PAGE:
The wedding was in 1997, but within a week Yam was back on set.
Due to his work, Yam says he doesn’t have a lot of time to spend with his wife and his 15-year-old daughter, Ella — a teenage model who became the youngest person ever be on the cover of Cosmopolitan Hong Kong magazine earlier this year.
“(I’m) always traveling in China, in Singapore, in Thailand,” Yam said. “But sometimes, I ask the producer ‘OK, give me the time.’ Every two weeks, I need to go back to Hong Kong on Friday night. And on Saturday morning have lunch with my daughter. And after that, straight back to work.”
Yam has also spent 40 years behind the camera – as a photographer – and started painting a decade ago. His latest book of photography, “Hong Kong: Views From Another Perspective,” was published in 2017, a selection of 120 images that document the architectural history of his hometown. He has also hosted exhibitions of his work in Thailand, Hong Kong, mainland China and Singapore, where he spoke to CNBC.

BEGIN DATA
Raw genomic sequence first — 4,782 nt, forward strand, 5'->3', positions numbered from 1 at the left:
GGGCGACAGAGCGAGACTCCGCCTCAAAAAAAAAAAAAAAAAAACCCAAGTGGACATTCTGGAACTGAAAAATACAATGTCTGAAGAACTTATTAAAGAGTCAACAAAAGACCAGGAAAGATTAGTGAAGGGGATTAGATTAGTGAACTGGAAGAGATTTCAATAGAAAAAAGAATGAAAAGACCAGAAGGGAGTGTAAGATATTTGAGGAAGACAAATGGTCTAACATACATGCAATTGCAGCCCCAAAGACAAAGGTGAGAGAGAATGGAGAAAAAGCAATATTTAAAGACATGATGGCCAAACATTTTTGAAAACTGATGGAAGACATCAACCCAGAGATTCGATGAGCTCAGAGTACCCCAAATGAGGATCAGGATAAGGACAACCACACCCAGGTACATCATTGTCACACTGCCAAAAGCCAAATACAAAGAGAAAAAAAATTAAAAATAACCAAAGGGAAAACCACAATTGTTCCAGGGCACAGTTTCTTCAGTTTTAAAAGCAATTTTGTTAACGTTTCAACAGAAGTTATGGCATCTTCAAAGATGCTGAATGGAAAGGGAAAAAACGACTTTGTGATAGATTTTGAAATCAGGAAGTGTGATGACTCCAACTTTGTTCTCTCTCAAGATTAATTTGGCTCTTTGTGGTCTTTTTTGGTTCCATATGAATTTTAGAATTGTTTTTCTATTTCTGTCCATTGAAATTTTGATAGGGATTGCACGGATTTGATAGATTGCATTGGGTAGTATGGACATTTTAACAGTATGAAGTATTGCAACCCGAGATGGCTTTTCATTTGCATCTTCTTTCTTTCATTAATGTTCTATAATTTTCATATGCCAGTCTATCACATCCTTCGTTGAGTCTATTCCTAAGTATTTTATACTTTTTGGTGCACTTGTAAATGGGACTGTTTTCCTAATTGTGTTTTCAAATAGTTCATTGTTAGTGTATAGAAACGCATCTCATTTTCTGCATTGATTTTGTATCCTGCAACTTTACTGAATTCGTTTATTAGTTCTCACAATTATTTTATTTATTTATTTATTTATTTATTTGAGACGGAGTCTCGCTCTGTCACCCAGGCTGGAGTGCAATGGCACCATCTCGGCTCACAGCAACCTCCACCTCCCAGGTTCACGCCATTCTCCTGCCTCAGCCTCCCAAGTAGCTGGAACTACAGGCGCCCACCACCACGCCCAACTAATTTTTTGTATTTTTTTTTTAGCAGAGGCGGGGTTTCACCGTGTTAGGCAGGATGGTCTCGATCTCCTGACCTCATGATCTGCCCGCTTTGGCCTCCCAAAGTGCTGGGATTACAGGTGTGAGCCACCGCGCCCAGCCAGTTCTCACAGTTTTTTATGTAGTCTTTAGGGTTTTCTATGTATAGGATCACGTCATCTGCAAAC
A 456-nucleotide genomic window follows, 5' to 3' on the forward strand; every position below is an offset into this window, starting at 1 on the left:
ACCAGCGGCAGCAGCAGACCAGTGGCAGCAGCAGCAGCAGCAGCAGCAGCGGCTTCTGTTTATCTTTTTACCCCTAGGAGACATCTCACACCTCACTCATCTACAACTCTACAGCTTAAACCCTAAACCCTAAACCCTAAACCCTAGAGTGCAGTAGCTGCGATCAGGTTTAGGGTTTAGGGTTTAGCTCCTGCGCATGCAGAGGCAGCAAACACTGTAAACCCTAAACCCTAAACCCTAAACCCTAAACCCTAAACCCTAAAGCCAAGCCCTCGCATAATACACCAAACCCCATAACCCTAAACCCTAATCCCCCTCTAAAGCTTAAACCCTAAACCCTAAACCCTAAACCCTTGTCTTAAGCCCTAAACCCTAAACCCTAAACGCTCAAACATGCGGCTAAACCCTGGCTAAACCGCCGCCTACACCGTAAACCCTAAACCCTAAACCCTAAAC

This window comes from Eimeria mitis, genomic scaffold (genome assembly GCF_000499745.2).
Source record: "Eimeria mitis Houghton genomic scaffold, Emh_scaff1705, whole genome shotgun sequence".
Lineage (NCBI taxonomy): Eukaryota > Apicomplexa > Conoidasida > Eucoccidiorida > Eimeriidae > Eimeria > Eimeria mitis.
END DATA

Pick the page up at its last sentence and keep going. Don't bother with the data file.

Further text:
“For my acting, I need to have some different angles,” Yam explained. “That’s why I’m a good observer. So, photography and painting give me a lot of angles to help me, to inspire me, to make some good roles.”
The star of “Naked Killer” and “Bloodfight” is also known for his charity work, as well as mentoring younger people.
For the man who has seemingly done everything, what’s next for him?
“Making some good movies and directing movies. And then keep doing painting and keep doing photography work, and then keep believing (in) myself. Believe (in) yourself and then dreams come true,” he told CNBC.
Writer: Rachael Revesz
Design and code: Bryn Bache
Editor: Matt Clinch
Series Presenter and Executive Producer: Tania Bryer
Series Executive Producer: Martin Conroy
Series Producer: Ged Cleugh
Series Associate Producer: Michelle Blackwell
Images: CNBC, Getty Images and Simon Yam